It would not be difficult to infer that these two males profiles within the top tier of attractiveness would be above the mate preference thresholds of the most of the sampled women.  So maybe there are a certain percentage of women that are sure that they are talking to real profile when they are contacted by a highly-attractive guy, but maybe other amount of girls think these two male accounts are catfishes.

On the other hand, it can not be observed an association between occupational status and messaging statistics since I’ve  not controlled for this variable. There could be a factor that affect slightly messaging statistics, although according to the results of having effect it should be quite irrelevant. In a forthcoming study I will study this factor in one of the male dummies used on this first research, but I’m going to change this factor and holding the physical attractive variable constant, we’ll be able to come closer to understanding the true effect of the ocupational status.

I will not discuss the results of this first study in depth, since I prefer to wait for a more comprehensive data base. In future studies I will continue conducting tests using different male dummies,varying the location, analyzing more exhaustively response rates (reply rates at second message), and also researching on women’s profiles. So I would urge readers to waiting for succeeding studies, which I hope all of them will be more clarifiers.


About Sir Tyrion Lannister

I am not associated with any institution (which seems still necesary for get invitations to participate in writing review papers) but I am doing some theoretical unpaid research on my own. I want to work/publish some Paper but I am not affiliated with an Institution and I have not heard anything about selling research (paper) outcomes to an institution.
This entry was posted in mate choice, online dating, pof experiment, reply rates and tagged . Bookmark the permalink.

8 Responses to Plenty Of Fish Experiment: Study 1

  1. thegreatshebang says:

    As usual, fascinating results and well done. I particularly agree with your analysis of acceptance thresholds. I will wait for the future studies.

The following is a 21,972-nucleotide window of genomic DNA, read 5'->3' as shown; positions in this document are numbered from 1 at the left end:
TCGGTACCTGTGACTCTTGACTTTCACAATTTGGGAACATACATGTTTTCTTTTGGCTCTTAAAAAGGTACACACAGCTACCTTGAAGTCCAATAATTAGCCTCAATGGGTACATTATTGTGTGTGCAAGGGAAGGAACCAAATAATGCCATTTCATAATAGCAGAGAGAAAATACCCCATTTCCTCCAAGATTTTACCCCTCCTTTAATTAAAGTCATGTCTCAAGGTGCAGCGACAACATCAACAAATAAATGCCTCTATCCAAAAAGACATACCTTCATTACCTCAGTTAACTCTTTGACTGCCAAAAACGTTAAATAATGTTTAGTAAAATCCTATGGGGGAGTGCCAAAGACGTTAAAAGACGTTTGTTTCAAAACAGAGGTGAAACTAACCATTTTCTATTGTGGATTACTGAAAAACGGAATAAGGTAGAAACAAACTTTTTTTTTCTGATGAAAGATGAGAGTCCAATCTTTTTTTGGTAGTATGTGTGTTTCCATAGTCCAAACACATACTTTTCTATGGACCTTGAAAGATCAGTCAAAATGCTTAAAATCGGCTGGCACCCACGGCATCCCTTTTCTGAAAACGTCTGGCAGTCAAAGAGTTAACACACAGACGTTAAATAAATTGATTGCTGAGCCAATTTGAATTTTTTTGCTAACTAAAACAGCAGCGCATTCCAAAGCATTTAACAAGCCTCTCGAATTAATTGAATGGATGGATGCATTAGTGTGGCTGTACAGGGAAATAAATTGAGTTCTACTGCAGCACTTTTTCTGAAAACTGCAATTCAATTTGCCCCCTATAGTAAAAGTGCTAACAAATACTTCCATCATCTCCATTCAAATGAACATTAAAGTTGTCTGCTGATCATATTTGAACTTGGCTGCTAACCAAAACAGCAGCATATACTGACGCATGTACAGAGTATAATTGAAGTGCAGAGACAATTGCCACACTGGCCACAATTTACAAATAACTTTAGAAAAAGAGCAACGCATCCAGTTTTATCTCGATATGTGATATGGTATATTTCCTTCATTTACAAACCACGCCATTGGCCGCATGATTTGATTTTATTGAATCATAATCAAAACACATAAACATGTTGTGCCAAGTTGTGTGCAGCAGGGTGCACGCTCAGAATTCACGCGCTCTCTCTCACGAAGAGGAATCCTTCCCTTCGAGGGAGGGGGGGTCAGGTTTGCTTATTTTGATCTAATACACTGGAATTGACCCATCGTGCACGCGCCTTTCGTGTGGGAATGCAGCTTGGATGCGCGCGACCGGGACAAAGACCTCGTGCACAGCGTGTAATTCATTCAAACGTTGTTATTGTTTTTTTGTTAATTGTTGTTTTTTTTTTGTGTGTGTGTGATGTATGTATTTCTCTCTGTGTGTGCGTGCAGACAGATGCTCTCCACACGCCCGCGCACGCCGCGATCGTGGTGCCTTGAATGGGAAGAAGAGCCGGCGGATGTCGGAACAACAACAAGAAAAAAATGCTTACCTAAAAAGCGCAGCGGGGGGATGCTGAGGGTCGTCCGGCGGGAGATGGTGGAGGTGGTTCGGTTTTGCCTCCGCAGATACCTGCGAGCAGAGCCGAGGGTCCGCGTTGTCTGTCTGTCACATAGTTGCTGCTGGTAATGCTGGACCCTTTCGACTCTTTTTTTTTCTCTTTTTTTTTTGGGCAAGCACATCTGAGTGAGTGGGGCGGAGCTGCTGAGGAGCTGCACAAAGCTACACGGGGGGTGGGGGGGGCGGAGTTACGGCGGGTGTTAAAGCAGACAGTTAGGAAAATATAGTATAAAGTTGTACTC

• sirtyrionlannister says:

      Thank you, very kind. Surely I’ll be posting more dating studies in the next days. And probably some theoretical essay too.

      • jess says:

        please can you do a study on tinder. Find out what your match rate and reply rate is of each of the males you used. Then find out what percentage of girls would agree to actually meet for dates and which percentage are dtf

        • sirtyrionlannister says:

          I’d like it but that is not feasible for me due to the following constraints:

          1) Tinder requires to link a facebook account. So I would have to first create a bunch of fake accounts on Facebook, with all what this would entail.

          2) Tinder has no website support, it just works as App format for smartphones.

          Anyway I performed a study on Lovoo, a dating site similar to Tinder. Lovoo works both as App and website format (which enabled me to conduct that study). While Tinder is more widely used in US, Lovoo is better established in Europe.

  2. pluvialpremonitions says:

    What do you think about the idea that women aren’t visual? It seems like your site has established that this is not the case. Anyway, it’d be nice to hear your input.

    • sirtyrionlannister says:

      That idea is completely false, since female mate choice is focused on male visual traits. Furthermore evidence proves that women as compared to men state more restrictive preferences for these same features.

  3. Gvc79 says:

    Women aren’t less visual, but they are more attracted by personality traits. If a guy is in control and confident her attraction will go shooting up; If he’s weak,overly nice and needy it will plummet. And women regularly test a man. I remember reading a dating coach article who said 80 percent of women said they fell for a guy they initially had little attraction for,whereas 80 percent of men said that had never happened.

    For men we are very visual.. We can fall for a pretty women and hardly know her. But we all have different tastes.

    What does this mean? Paradoxilly it means a man has to have top 20 percent looks to win her on his looks alone… Because it’s only a small piece of the pie so it has to be a good piece…. Whereas men assess women accurately on their looks and will be attracted to a greater percentage of women on that alone.

    How does that play out for men online dating? Very badly for most of us… We can’t get the personality in there.. So we’re all competing on our looks.. So naturally women are all going for the top 20 percent. Because they’re the men who are able to do that. In fact okcupid had women rate 80 percent of men below average in looks. These are decent looking guys if you see the photos of those rates poorly.

    Try making the less attractive male photos showing him engaged in activities and situations that would raise his status. Im not talking about flashy car.. Etc. But with lots of friends.. Show him as football capt. Or in control.. Show he’s a valued member of the community and has lot of friends… See if that affects the results. Keep the attractive ones the same generic photos. The least attractive guy had an awful response rate and I’d say he was average Joe.

  4. Travis says:


    Why would you think that when this experiment proves otherwise?